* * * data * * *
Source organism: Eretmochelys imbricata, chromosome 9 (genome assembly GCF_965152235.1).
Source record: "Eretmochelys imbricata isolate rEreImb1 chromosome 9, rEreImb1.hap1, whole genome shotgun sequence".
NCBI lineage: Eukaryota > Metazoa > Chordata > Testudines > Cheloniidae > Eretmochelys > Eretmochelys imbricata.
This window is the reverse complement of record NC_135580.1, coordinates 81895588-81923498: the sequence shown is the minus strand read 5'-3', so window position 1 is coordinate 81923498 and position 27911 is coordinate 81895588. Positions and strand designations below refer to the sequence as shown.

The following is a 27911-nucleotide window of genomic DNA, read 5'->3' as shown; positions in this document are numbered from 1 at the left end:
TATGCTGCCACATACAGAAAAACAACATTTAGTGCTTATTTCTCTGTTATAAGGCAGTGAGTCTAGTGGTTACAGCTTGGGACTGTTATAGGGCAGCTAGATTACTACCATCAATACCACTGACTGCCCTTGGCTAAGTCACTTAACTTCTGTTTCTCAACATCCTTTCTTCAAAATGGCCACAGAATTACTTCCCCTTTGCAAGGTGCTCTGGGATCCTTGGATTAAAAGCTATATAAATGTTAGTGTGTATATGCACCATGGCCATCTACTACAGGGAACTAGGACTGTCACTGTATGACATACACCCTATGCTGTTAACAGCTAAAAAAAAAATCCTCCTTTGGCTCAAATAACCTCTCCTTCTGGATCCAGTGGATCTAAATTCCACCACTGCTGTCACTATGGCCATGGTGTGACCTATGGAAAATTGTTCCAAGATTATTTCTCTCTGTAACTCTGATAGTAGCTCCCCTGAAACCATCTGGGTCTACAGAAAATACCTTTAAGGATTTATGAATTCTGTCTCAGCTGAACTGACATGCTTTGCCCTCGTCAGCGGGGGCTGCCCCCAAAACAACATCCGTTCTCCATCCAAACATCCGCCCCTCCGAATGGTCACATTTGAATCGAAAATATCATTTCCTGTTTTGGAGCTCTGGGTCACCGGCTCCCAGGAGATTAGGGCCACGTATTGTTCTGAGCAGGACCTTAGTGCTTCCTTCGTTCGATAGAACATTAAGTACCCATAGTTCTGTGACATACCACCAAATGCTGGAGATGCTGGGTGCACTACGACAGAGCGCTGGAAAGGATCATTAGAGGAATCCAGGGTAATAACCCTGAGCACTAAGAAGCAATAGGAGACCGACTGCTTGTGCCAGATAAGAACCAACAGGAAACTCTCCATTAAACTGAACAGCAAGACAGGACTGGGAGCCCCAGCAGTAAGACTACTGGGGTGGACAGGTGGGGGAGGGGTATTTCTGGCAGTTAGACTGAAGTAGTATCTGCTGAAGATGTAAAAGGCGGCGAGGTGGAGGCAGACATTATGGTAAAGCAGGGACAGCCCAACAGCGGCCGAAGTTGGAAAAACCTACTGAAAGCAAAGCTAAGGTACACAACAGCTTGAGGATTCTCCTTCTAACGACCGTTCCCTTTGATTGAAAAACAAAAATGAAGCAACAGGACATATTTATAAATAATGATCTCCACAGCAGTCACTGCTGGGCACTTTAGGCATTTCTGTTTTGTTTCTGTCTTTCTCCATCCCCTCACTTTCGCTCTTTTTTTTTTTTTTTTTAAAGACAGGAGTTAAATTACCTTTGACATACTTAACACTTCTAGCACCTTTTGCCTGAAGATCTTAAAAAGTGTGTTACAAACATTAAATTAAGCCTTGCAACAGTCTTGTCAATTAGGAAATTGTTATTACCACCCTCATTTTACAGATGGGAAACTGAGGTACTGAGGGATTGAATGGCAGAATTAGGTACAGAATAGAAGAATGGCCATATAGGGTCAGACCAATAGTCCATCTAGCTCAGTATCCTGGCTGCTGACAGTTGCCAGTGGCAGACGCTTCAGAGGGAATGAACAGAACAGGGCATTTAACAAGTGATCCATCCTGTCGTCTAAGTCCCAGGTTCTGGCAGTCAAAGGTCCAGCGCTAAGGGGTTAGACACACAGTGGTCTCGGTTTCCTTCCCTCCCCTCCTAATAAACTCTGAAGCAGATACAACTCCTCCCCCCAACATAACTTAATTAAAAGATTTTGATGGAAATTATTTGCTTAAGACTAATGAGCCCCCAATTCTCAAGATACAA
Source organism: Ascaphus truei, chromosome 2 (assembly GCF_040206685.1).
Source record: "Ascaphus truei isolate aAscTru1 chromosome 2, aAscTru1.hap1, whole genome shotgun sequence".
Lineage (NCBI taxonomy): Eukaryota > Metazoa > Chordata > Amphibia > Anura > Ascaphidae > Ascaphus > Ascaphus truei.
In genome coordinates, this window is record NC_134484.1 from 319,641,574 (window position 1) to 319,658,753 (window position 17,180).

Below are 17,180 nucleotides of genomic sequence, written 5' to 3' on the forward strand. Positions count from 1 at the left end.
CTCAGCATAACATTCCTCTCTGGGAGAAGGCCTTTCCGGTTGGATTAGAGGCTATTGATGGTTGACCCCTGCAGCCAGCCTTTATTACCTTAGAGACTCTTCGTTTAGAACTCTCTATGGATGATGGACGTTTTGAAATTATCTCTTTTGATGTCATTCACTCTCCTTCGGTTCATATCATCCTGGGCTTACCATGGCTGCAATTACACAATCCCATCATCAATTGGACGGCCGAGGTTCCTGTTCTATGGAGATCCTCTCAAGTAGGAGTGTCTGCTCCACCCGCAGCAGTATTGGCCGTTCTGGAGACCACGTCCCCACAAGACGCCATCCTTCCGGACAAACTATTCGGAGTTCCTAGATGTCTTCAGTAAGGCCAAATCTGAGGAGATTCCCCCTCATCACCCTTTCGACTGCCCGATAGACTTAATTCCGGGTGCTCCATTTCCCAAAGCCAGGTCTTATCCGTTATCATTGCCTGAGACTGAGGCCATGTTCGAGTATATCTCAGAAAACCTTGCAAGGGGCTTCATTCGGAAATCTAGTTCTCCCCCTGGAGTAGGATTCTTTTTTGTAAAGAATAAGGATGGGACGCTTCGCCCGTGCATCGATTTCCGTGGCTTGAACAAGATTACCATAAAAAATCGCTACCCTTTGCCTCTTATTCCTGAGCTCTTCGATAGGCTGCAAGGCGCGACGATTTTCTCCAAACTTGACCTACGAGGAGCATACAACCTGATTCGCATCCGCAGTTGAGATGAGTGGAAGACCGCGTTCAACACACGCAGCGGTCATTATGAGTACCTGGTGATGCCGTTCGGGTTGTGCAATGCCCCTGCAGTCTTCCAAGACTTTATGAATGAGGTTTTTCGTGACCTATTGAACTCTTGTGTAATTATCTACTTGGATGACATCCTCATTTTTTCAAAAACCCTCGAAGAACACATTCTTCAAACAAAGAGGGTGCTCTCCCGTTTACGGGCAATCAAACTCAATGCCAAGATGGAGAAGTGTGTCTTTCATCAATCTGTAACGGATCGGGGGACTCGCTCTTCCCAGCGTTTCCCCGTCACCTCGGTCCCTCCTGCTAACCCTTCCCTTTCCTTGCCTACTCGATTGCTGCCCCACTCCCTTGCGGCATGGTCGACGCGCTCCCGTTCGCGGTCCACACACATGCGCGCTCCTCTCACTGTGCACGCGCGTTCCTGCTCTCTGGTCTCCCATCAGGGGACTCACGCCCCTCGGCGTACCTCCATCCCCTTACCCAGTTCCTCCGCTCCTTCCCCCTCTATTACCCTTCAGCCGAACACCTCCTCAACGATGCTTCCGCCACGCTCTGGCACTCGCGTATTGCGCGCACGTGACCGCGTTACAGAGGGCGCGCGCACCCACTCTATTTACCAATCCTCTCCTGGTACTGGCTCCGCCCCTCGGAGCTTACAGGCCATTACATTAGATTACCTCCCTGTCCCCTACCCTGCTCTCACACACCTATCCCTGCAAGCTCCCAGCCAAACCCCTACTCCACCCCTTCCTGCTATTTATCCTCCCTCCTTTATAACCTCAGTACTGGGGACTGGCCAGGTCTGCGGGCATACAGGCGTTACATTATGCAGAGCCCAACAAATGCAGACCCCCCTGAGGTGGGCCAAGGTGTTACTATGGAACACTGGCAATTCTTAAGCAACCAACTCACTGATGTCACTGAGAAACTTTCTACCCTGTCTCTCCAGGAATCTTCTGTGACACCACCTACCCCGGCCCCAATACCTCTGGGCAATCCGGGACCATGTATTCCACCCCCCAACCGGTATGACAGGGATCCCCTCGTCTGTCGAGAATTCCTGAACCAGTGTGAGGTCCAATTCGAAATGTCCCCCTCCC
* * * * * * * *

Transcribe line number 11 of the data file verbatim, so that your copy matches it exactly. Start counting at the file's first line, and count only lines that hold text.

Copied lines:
Below are 17,180 nucleotides of genomic sequence, written 5' to 3' on the forward strand. Positions count from 1 at the left end.